October came in like a lion for the Fab Five, with the five-pack bundle up $318 billion over the last week. Each stock gained this week, with Apple leading the pack (+$98 billion). As we have discussed in previous posts, interest rate changes don’t have significant direct impacts on the Fab Five, although one of you mentioned in September that with 5% short-term rates abounding, perhaps the “below the line” interest and other income might show year-over-year improvement given the Fab Five’s large marketable securities portfolio.
Earning a few extra bucks from increased Treasury yields is not in the mind of Google this week as their trial continued (full coverage by The Verge is here). One unsealed court document that attracted attention this week (link to Ars Technica article here), written by a Finance executive, stated that “Google is as addictive as cigarettes or other illicit drugs.”
Every business category has a component that earns disproportionately high margins. In the telecom industry, it’s High-Speed Internet and, a few decades ago, switched voice access. Both require significant investments prior to the cash harvest, however, and, while we do not have all the details of Google’s history, think that search has an investment cycle that precedes the cash flows.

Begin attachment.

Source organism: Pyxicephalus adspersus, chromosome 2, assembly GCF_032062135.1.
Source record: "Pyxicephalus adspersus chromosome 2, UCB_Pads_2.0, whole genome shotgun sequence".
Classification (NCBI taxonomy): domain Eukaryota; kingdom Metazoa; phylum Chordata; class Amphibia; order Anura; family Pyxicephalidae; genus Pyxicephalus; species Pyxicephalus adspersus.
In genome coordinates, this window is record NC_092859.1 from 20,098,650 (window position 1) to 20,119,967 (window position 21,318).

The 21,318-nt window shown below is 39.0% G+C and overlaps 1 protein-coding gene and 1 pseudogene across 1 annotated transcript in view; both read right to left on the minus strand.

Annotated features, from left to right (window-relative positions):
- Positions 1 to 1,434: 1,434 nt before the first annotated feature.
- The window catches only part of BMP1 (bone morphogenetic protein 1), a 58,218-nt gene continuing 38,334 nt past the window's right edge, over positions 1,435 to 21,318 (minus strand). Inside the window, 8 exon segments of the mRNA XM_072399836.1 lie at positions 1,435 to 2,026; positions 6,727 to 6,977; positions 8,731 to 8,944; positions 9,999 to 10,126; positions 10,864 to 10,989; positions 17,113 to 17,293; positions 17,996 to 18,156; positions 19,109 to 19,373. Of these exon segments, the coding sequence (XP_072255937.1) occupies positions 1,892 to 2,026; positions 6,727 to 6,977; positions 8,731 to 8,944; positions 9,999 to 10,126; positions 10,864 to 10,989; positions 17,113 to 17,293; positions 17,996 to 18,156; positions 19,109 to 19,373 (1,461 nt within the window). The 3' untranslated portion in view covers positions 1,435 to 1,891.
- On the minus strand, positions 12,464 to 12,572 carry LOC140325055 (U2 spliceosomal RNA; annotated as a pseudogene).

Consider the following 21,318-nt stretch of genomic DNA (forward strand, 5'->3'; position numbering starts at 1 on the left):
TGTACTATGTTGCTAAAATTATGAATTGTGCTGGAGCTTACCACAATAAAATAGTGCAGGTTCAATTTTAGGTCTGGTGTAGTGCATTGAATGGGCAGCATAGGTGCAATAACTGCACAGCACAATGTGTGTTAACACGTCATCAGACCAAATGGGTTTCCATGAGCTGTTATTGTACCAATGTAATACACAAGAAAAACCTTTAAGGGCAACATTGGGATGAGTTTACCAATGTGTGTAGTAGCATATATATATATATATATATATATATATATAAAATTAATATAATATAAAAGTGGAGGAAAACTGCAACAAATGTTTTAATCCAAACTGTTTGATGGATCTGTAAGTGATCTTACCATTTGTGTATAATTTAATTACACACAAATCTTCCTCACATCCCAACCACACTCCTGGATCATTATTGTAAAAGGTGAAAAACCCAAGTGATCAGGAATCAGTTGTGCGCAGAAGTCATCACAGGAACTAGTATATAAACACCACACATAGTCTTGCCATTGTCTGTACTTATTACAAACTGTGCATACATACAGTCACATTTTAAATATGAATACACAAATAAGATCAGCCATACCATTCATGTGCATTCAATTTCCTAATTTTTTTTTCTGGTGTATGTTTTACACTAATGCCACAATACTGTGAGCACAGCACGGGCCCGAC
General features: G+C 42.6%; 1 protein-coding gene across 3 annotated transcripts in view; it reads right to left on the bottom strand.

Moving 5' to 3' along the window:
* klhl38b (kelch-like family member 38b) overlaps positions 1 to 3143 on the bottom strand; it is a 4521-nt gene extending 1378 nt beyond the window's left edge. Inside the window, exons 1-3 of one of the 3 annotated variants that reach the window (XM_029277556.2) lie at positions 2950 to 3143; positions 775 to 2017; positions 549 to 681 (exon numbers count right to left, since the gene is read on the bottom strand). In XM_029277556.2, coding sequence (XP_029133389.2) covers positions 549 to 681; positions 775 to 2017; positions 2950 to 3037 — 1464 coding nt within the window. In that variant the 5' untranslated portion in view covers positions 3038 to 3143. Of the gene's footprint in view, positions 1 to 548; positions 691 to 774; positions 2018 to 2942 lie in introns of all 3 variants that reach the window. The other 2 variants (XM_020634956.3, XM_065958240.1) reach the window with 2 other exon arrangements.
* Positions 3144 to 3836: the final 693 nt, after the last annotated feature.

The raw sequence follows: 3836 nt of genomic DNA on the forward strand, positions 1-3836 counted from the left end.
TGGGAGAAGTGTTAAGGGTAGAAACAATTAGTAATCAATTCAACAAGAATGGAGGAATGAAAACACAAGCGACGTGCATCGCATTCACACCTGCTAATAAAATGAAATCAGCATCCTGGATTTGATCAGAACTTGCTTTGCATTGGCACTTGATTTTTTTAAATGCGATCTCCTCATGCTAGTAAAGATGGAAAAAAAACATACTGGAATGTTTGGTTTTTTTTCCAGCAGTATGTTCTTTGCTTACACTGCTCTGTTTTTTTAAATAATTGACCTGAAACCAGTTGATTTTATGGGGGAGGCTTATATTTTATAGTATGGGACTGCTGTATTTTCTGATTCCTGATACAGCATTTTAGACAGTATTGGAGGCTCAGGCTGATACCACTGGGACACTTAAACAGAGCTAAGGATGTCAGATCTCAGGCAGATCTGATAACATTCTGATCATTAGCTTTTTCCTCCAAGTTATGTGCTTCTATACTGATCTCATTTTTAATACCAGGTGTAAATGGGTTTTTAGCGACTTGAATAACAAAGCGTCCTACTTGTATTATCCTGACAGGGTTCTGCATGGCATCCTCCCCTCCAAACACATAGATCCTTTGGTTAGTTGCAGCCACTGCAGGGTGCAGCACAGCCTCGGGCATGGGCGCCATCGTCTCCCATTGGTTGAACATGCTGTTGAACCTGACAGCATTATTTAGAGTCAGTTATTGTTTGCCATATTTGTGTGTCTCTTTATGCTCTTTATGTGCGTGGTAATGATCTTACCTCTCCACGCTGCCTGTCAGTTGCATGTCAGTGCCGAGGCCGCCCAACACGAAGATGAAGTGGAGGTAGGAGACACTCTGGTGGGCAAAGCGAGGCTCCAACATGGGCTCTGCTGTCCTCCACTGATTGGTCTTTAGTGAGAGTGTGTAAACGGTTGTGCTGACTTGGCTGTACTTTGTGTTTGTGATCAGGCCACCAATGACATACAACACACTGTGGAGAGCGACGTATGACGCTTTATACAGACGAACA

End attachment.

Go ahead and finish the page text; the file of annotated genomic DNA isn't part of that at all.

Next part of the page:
This thesis was supported by Satya Nadella, Microsoft’s CEO, whose testimony was the most informative of the week (The Verge article here). From the article:
For Nadella, becoming Apple’s default search engine wouldn’t be about the money, at least not directly. “We needed to be less greedy and more competitive,” he explained. A sudden increase in distribution, he said, would give Bing an increase in what Nadella called “query flow,” which essentially just means more people would do more searches. More incoming searches means more data the Bing team can use to improve the search engine and more reasons for advertisers to come to the platform. An improved search engine gets used more, which means more data, and round and round it goes. This is the virtuous cycle of search engines, and Nadella believes Bing could use that cycle to quickly catch up to Google’s quality. Or, if you’re Bing — the losing party that can’t get the queries, the data, the advertisers, or the users — “it’s a vicious cycle.”
This cycle stands to be repeated as Artificial Intelligence grows. It is a stunning admission that the Bellevue giant couldn’t win the businesses of the Cupertino giant because of the Mountain View bully. Something to think about as you enjoy the weekend.
File is below. Apple iPhone 15 Pro and Pro Max availability charts will be out tomorrow. Go Chiefs!